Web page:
During the early summer of 1952, the Superintendent of Mines; Mr W M Keay, and Mr I P Tamworth, Forestry Officer, exchanged memos on the merits of mining in Hong Kong. The main argument being that licenced miners had to operate within the rules whereas illicit miners caused the problems, i.e. stopping licenced mining would not stop illicit operations. Furthermore, legitimate producers payed a royalty to the Government and “Leakages due to illicit mining are still very large and a big loss in revenue”.
On the 11th June, 1952 Mr Tamworth led a raid on the Ho Chung mining operations, arresting a number of miners and charging the foreman with trespass. They had been mining “some 300 yards outside the Licencing Lease 002”. The Magistrate let him off with a warning.
Following a review of the mine boundary, it was apparent to Mr Tamworth that:
Mr Tamworth did note that the mine operator had made a “better attempt than most at deep mining”, that is extracting the mineral ore from underground and not disturbing the surface, as previously undertaken by the illicit miners. Complaints were also received from villagers complaining of silting of irrigation channels and paddy fields along with damage to trees.
In late June, 1952 Mr Keay responded to the memo noting that the problems of silting and tree damage preceded the current licensee and was a result of the illicit mining works. He was also concerned when the licensee was instructed by forestry officers to fill in old mine workings.
As noted by Mr Tamworth, there were five mining locations with only one fully within the licenced area. In 2010, Civil Engineering and Development Department commissioned a territory-wide Light Detection and Ranging (LIDAR) survey by air. Laser beams were used to map the surface of the ground to identify natural terrain hazards. Using this information it is possible to identify where surface mining operations have occurred which would not be noticeable on a detailed topographic map.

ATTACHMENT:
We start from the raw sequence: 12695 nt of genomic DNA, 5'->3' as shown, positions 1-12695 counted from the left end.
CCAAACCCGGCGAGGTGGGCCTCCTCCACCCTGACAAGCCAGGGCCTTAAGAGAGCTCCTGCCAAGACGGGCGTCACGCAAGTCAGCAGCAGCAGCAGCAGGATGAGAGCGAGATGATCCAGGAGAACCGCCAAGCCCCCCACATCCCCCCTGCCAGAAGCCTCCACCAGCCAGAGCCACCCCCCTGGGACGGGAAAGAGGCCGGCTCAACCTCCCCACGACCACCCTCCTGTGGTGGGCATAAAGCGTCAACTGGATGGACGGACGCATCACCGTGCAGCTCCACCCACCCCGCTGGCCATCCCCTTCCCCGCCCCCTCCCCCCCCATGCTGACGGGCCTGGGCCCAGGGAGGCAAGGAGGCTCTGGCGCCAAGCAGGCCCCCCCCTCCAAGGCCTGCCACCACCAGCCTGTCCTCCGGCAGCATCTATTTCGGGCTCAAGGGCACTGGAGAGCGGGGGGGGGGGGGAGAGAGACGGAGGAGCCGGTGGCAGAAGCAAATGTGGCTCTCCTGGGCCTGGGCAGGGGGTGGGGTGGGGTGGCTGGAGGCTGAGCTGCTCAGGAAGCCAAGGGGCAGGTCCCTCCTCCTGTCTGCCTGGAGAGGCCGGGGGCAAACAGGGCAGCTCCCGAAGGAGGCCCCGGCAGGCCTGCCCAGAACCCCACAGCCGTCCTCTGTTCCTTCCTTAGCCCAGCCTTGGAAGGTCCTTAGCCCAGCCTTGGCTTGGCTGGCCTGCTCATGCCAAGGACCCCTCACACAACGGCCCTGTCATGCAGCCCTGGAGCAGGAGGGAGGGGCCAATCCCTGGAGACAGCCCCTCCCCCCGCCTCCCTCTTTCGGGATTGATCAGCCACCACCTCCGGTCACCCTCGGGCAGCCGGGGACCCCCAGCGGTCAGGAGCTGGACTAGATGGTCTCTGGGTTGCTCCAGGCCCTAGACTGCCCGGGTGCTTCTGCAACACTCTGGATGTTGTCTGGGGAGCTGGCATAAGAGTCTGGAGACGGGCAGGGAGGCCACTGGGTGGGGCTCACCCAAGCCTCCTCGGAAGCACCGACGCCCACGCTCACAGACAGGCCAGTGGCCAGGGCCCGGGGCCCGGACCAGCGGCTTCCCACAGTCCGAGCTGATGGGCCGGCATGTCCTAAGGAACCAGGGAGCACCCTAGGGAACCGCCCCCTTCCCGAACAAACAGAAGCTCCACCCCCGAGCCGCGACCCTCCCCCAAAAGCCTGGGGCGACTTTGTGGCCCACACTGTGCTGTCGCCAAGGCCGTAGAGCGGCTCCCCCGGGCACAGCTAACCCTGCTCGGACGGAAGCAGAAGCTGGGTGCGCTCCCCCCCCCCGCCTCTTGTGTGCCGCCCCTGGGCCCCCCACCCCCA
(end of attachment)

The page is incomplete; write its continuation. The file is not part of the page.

The Lidar survey reveals the old workings along two mineral veins, just below Wang Tse village. On site, these are difficult to find through summer foliage, but if you look carefully, you can see evidence of the illicit workings, the excavated mineral vein and small headings. Below the road are the remains of an old building, access shaft and adit, this would have been the main access into the workings.
As for the four sites outside the licence area, little seems to have remained. At the abandoned village of Tai No, just outside the boundary, to the north of the temple is a deep depression, with a number of adjacent smaller depressions. The depression is dry and there appears to be holes descending deeper. This may be an old shaft or a possible collapse above an old mine tunnel. There are also indications of possible workings on the opposite side of the stream below the village.
A few years ago, the head of the Ho Chung village was asked about the mining operation. He said that the mining activities were mainly conducted by people from mainland China, and that the local villagers were not involved. He also remarked that there are still the ruins of the miners housing left behind in the hills.
The Wolfram ore was exported to the United States for Tungsten production. It is not clear how much was mined at Ho Chung as much of it was illicit, but we can get an insight from some official numbers. The 1953 Hong Kong Annual Report identifies Wolfram production as 313,721 lbs or 142 tonnes of ore. In a paper by S G Davis, he indicates that Needle Hill produced 182,221 lbs in 1953, or 82.6 tonnes. The remaining 60 tonnes being generated by Lantau, Castle Peak, Lin Fa Shan and Ho Chung. Given that much of Lantau and Lin Fa Shan production was mostly illicit and Castle Peak was small quantities, it is likely that much of the 60 tonnes was from Ho Chung.
Adjacent to the shaft is a plaque on the wall with the Chinese word for god or spirit, a request for a safe return for those that venture underground.
- Hong Kong Daily Press 8th October, 1921
- Hong Kong Public Records Office
- CEDD Geotechnical Information
- Hong Kong Annual Report 1953
- Wolframite Ore Deposits at Needle Hill Mine, Hong Kong, S G Davis,
This article was first posted on 16th September 2017.